Leading Article: Flying the flag is no longer enough today

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The Independent Culture
IT WAS not long ago that we were being told we had to rebrand Britain in order to keep up with youthful perceptions in a globalised world; in particular, the Union Jack itself needed redesigning as its associations were more suited to the colonial era. British Airways responded to the new thinking with its much-derided "world images" for its airplane tailfins. We must confess to having had rather a liking for this "art graffiti", as one critic called it, but it appears that BA's customers didn't share our approval; they wanted the comforting Union Jack back.

And BA is not the only one to see merit in the old flag. Virgin Airlines announced yesterday that it, too, is to fly the flag, with eight-foot Union Jacks on each wingtip and a "flying lady" beneath the cockpit sporting two more. These patriotic developments in the world of marketing were contradicted by one item of business news also announced yesterday. The country's leading steel manufacturer is to buy a smaller Dutch company and is to change its name from the familiar British Steel to BSKH, making it sound like an advertising agency or a bank. It thus joins all those other "British" companies (including BT, BP, BOC, BL, BAA, BBC, BAe and, of course, BA itself) that have initialised their identifying country name out of existence.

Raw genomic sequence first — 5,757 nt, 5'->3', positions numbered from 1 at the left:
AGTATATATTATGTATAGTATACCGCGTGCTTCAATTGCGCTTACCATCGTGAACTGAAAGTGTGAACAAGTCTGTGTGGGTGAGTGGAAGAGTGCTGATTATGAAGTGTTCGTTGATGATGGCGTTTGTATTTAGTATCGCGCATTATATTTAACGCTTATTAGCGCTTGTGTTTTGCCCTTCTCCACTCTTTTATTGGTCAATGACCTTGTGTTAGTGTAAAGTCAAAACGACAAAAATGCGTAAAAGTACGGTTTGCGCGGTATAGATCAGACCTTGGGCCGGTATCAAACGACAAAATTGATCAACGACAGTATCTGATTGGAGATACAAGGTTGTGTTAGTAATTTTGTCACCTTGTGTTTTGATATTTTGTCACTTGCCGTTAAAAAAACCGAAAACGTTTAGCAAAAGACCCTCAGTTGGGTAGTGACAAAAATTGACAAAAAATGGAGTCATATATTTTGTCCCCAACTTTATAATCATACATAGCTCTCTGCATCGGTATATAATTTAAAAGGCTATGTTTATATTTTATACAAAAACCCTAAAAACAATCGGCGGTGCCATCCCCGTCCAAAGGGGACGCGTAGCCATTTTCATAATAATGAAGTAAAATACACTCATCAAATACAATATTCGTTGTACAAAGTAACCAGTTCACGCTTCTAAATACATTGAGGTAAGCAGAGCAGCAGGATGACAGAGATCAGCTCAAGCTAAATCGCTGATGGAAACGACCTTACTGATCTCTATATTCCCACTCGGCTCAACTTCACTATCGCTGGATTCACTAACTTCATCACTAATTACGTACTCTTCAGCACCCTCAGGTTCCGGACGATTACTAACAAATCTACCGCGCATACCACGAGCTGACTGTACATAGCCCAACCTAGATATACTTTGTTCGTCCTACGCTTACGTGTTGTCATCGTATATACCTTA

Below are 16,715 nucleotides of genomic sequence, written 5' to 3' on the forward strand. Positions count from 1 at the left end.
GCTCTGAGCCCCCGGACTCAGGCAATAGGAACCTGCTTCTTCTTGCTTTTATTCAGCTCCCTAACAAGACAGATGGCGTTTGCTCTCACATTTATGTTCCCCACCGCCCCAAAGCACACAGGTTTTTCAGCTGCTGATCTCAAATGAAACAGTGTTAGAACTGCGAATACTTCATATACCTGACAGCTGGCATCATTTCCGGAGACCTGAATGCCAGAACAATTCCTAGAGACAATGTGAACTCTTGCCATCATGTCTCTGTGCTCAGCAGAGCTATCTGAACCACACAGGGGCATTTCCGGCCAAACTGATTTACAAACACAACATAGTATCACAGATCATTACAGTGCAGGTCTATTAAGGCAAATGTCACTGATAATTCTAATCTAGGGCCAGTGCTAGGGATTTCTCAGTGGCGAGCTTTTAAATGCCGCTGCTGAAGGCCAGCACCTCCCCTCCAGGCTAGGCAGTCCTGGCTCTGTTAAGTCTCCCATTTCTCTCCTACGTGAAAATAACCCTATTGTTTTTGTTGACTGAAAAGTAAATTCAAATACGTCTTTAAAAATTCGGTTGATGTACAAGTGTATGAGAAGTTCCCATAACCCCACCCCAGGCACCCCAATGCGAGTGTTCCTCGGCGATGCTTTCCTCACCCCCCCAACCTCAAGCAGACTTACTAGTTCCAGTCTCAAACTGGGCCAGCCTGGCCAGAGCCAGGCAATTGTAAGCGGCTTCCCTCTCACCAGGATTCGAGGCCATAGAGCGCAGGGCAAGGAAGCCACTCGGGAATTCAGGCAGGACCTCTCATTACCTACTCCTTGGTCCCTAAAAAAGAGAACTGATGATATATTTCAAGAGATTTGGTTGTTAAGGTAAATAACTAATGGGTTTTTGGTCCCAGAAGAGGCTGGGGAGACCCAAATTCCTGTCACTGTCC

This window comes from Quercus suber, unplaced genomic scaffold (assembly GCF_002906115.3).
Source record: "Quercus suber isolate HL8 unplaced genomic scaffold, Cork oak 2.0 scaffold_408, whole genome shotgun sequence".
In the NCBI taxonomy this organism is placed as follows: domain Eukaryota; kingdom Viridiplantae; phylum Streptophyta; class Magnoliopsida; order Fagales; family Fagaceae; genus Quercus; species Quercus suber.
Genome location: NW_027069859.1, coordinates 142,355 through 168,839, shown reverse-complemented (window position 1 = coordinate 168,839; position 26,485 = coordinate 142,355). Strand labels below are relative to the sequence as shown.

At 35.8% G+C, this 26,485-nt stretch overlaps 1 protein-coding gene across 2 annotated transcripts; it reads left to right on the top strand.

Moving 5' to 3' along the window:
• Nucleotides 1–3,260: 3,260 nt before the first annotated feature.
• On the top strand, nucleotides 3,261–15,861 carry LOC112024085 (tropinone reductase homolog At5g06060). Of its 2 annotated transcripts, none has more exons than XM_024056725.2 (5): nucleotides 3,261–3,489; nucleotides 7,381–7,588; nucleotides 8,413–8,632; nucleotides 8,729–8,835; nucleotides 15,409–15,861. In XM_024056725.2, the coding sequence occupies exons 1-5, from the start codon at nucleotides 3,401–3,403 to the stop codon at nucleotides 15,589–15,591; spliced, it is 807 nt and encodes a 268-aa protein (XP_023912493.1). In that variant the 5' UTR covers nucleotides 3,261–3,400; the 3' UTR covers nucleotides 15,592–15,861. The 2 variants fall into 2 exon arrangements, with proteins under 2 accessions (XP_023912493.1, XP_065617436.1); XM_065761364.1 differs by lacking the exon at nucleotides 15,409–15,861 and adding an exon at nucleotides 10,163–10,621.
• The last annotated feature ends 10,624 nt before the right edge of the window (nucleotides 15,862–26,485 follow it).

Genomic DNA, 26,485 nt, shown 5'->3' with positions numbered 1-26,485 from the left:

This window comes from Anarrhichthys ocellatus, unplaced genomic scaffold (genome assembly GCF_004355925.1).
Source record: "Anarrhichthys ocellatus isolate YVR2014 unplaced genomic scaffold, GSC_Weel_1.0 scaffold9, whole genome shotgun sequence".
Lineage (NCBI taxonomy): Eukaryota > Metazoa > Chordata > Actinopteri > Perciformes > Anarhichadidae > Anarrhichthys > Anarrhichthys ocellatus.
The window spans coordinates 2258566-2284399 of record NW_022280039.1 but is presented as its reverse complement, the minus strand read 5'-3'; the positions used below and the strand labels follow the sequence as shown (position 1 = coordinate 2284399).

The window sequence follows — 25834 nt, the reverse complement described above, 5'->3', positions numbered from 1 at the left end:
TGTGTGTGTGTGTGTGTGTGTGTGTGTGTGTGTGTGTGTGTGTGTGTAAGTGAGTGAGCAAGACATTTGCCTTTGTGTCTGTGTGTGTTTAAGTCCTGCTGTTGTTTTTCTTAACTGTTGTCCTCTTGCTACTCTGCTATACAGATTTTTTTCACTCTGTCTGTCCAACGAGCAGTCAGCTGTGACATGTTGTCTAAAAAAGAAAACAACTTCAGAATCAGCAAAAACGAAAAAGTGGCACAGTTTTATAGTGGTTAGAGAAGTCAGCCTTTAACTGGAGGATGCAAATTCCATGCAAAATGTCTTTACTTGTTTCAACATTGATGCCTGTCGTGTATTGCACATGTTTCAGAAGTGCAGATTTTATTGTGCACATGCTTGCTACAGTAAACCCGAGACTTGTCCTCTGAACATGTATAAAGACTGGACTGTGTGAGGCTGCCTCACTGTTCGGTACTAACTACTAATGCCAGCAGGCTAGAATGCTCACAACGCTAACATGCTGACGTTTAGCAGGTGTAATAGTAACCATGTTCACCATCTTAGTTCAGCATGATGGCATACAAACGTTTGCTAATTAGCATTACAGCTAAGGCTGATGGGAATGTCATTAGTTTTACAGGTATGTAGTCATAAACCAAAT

So are our airborne entrepreneurs riding a new wave of patriotism? We suspect not. Yes, in an age of increasing globalisation, companies need a distinctive brand. But it is no longer just enough to wave our national flag, hoping to conjure up glowing neo-imperial images. What is needed by all these firms is for their activities to radiate a new image of a modern, entrepreneurial, inclusive nation. Only then will we avoid being left in the slipstream of history. And, until then, flag-waving should be left to football matches, the proms and royal weddings.

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